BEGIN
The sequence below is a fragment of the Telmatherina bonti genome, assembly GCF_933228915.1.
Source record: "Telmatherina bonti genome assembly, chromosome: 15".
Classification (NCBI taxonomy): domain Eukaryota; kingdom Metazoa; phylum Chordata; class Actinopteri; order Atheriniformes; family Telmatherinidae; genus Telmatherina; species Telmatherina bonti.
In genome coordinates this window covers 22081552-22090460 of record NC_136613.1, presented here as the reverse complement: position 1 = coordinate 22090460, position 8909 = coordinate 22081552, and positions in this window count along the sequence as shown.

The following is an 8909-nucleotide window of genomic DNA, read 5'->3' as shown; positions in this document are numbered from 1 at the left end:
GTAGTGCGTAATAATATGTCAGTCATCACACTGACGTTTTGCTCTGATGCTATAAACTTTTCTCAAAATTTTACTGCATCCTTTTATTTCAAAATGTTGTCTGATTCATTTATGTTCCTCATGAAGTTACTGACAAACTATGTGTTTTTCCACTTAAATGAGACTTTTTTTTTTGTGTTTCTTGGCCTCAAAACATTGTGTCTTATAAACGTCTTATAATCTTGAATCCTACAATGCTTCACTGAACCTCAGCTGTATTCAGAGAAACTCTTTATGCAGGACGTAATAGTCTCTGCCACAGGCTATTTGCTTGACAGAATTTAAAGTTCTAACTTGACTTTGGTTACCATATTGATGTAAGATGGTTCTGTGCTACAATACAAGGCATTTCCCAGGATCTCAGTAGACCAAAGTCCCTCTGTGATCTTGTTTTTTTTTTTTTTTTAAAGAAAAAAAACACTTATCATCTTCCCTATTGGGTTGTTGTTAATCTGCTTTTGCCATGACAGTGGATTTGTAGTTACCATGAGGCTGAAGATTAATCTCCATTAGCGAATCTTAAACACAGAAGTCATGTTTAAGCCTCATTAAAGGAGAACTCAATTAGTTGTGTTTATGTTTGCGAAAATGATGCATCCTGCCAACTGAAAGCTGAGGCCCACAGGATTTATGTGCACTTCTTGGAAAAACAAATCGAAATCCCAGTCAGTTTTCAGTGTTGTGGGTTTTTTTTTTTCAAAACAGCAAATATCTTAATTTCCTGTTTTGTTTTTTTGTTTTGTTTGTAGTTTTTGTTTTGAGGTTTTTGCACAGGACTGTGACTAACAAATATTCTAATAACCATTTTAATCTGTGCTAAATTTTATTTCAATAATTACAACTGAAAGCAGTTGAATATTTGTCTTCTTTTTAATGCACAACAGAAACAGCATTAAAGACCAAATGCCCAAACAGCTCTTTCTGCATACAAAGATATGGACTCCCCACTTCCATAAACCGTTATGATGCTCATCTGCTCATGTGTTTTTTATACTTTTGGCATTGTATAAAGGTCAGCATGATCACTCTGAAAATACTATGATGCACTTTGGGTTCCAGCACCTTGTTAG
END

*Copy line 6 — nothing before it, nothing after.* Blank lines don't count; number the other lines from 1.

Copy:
GTAGTGCGTAATAATATGTCAGTCATCACACTGACGTTTTGCTCTGATGCTATAAACTTTTCTCAAAATTTTACTGCATCCTTTTATTTCAAAATGTTGTCTGATTCATTTATGTTCCTCATGAAGTTACTGACAAACTATGTGTTTTTCCACTTAAATGAGACTTTTTTTTTTGTGTTTCTTGGCCTCAAAACATTGTGTCTTATAAACGTCTTATAATCTTGAATCCTACAATGCTTCACTGAACCTCAGCTGTATTCAGAGAAACTCTTTATGCAGGACGTAATAGTCTCTGCCACAGGCTATTTGCTTGACAGAATTTAAAGTTCTAACTTGACTTTGGTTACCATATTGATGTAAGATGGTTCTGTGCTACAATACAAGGCATTTCCCAGGATCTCAGTAGACCAAAGTCCCTCTGTGATCTTGTTTTTTTTTTTTTTTTAAAGAAAAAAAACACTTATCATCTTCCCTATTGGGTTGTTGTTAATCTGCTTTTGCCATGACAGTGGATTTGTAGTTACCATGAGGCTGAAGATTAATCTCCATTAGCGAATCTTAAACACAGAAGTCATGTTTAAGCCTCATTAAAGGAGAACTCAATTAGTTGTGTTTATGTTTGCGAAAATGATGCATCCTGCCAACTGAAAGCTGAGGCCCACAGGATTTATGTGCACTTCTTGGAAAAACAAATCGAAATCCCAGTCAGTTTTCAGTGTTGTGGGTTTTTTTTTTTCAAAACAGCAAATATCTTAATTTCCTGTTTTGTTTTTTTGTTTTGTTTGTAGTTTTTGTTTTGAGGTTTTTGCACAGGACTGTGACTAACAAATATTCTAATAACCATTTTAATCTGTGCTAAATTTTATTTCAATAATTACAACTGAAAGCAGTTGAATATTTGTCTTCTTTTTAATGCACAACAGAAACAGCATTAAAGACCAAATGCCCAAACAGCTCTTTCTGCATACAAAGATATGGACTCCCCACTTCCATAAACCGTTATGATGCTCATCTGCTCATGTGTTTTTTATACTTTTGGCATTGTATAAAGGTCAGCATGATCACTCTGAAAATACTATGATGCACTTTGGGTTCCAGCACCTTGTTAG